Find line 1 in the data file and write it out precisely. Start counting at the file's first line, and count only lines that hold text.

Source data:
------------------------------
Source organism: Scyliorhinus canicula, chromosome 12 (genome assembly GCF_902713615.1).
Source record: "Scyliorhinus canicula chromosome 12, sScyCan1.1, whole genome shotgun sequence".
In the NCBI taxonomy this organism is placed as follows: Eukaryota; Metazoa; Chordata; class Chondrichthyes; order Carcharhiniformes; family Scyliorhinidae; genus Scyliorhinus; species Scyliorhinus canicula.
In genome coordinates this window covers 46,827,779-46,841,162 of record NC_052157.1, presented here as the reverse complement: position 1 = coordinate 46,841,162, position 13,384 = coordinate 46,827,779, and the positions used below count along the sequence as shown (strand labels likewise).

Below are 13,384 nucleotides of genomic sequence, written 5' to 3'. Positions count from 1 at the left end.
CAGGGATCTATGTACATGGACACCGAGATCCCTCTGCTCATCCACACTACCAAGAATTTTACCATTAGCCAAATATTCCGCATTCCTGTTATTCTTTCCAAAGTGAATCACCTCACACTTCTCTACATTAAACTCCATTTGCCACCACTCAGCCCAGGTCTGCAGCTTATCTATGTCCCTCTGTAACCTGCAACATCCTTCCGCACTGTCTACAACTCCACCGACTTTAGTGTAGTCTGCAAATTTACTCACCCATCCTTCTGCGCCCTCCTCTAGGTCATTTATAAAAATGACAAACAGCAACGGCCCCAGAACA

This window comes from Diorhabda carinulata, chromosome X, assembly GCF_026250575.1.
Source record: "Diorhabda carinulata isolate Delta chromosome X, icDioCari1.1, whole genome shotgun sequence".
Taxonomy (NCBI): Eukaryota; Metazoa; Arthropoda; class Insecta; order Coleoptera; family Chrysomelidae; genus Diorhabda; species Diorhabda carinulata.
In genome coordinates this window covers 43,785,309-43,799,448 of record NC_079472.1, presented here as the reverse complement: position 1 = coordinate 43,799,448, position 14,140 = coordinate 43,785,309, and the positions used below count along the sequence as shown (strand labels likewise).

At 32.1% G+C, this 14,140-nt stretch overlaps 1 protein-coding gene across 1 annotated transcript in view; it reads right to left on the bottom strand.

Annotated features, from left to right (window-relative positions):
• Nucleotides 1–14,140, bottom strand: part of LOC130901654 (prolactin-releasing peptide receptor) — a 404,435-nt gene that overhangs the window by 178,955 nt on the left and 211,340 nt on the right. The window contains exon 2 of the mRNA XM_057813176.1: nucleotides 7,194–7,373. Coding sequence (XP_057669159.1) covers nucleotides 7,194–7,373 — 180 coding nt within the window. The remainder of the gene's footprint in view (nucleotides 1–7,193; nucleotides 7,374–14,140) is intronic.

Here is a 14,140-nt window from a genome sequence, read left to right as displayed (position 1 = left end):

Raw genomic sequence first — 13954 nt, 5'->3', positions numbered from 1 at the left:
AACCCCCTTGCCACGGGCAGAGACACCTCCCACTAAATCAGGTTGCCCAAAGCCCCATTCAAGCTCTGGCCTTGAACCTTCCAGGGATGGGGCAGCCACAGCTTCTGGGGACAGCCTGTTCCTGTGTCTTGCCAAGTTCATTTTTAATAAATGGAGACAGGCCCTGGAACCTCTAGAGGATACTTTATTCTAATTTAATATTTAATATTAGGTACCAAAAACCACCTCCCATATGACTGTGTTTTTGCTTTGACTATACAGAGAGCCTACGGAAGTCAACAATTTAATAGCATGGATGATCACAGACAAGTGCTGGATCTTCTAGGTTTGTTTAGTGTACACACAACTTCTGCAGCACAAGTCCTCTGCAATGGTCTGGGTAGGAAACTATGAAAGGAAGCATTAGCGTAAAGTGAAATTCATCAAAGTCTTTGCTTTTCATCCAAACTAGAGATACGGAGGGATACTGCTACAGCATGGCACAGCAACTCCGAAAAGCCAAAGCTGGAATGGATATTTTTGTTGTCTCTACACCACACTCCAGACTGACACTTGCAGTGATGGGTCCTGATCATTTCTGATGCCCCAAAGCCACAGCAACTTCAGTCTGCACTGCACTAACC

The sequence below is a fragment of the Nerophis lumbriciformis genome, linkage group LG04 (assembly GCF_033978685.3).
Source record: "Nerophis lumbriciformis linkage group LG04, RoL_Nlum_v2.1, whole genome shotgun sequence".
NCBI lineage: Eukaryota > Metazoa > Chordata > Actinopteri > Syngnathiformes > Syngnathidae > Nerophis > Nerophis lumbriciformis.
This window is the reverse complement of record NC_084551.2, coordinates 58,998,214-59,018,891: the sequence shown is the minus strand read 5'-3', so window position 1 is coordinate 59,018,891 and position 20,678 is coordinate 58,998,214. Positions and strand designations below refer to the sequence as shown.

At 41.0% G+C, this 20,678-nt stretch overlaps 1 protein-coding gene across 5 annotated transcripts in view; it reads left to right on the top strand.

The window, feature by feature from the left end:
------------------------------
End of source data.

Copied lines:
Source organism: Scyliorhinus canicula, chromosome 12 (genome assembly GCF_902713615.1).